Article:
However, we were all distracted by the crazy lady who marched by holding a three foot high plastic doll that was wrapped up in cellophane just like how a basket is wrapped for Easter. She stepped over the rope and into the VIP section. And no one stopped her. What?! SHE’S HOLDING A GIANT PLASTIC DOLL PEOPLE!

To say that was infuriating would be an understatement. But if she could make it in…

Everything after this happened very quickly. Security came over and started to clear the area. We pretended like we couldn’t hear them, until they asked us if we were in the costume contest. If we were, we needed to go into the VIP area and wait in line to be judged.

Uhhh, of course we’re here for the costume contest! Can’t you tell? We are marginally dressed as 60’s hepcats!

My dress is polyester... so that counts as a costume right?

We stepped over the rope and instead of joining the line, defected to a pair of seats. There was over an hour left until the screening started and the wait was agonizing. Once you get into a VIP area you’re usually good to go, but we didn’t want to risk someone asking us where our wrist bands were and get kicked out so we tried to keep a low profile.

But when they’re handing out Mad Men gift bags…

I flung my naked wrist to grab the attention of one of the people handing out the gift bags. I told him I didn’t get one and he asked where my wrist band was. I didn’t know how to respond to that so I stared at him, stupidly, until he realized that’s not a question you ask someone already sitting in the VIP section. He handed me my gift bag and walked away. Damian refused to make eye contact with me after that exchange.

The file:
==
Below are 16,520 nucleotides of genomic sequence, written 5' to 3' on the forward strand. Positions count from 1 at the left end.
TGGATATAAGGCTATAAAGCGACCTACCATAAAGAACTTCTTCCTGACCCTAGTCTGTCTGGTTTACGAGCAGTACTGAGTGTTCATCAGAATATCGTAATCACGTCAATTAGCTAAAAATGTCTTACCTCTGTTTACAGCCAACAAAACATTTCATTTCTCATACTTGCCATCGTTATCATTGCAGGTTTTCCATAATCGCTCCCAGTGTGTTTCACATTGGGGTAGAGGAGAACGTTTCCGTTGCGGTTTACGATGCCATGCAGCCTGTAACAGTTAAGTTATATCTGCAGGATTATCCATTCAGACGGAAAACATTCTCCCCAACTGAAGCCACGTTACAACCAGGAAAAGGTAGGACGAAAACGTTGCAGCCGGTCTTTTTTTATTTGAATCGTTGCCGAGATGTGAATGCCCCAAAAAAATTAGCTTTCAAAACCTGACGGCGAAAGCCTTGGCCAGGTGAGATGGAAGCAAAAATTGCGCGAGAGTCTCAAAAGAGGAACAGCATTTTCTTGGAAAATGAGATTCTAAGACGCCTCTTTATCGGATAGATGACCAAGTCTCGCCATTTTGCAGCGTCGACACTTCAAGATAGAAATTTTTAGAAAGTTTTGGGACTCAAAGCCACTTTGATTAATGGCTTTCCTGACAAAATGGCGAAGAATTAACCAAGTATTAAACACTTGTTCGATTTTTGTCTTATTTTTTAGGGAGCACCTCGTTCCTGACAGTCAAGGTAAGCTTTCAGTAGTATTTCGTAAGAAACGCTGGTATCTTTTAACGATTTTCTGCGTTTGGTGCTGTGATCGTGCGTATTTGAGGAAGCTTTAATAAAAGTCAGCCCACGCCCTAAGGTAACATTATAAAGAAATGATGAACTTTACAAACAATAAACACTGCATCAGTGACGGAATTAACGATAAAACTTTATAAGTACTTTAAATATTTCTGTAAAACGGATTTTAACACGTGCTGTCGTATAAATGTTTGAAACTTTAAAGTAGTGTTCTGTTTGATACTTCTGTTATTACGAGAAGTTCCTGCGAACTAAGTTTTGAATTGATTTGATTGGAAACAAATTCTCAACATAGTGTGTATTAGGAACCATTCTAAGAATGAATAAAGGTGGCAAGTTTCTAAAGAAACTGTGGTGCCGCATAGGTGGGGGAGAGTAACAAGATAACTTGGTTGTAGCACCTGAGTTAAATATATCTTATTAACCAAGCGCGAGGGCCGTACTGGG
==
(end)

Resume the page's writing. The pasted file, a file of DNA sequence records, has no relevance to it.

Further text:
“You just had to have the gift bag didn’t you?”

The rest of the night continued without incident. Turns out, the crazy lady with the doll was a participant in the costume contest. She came as Betty Draper (even though she was wearing a black dress and didn’t brush her hair) and the doll was Sally. A nice surprise was that January Jones and Elisabeth Moss showed up to present the episode. They both looked amazing, although J. Jones is really skinny. I loved both their dresses.

It was also Elisabeth’s birthday the night before, so a cake out was brought out and we sang Happy Birthday to her. I love Elisabeth Moss. She seems so nice and genuine. I want to be friends with her and all the ladies on Mad Men.

Happy Birthday Lizzie!

After the screening, they handed everyone in the VIP section Mad Men Barbie Dolls. I loooooove classic barbie dolls and was thrilled with my Joan barbie.

Me and Joanie

Barbie Joan on my desk makes me happy.

To top off the night, we went to the unofficial “after-party” at the W hotel and had martini’s and listened to music from 1964. Then we went on a drunken rampage and trashed Don’s old office.

It was a pretty swell night.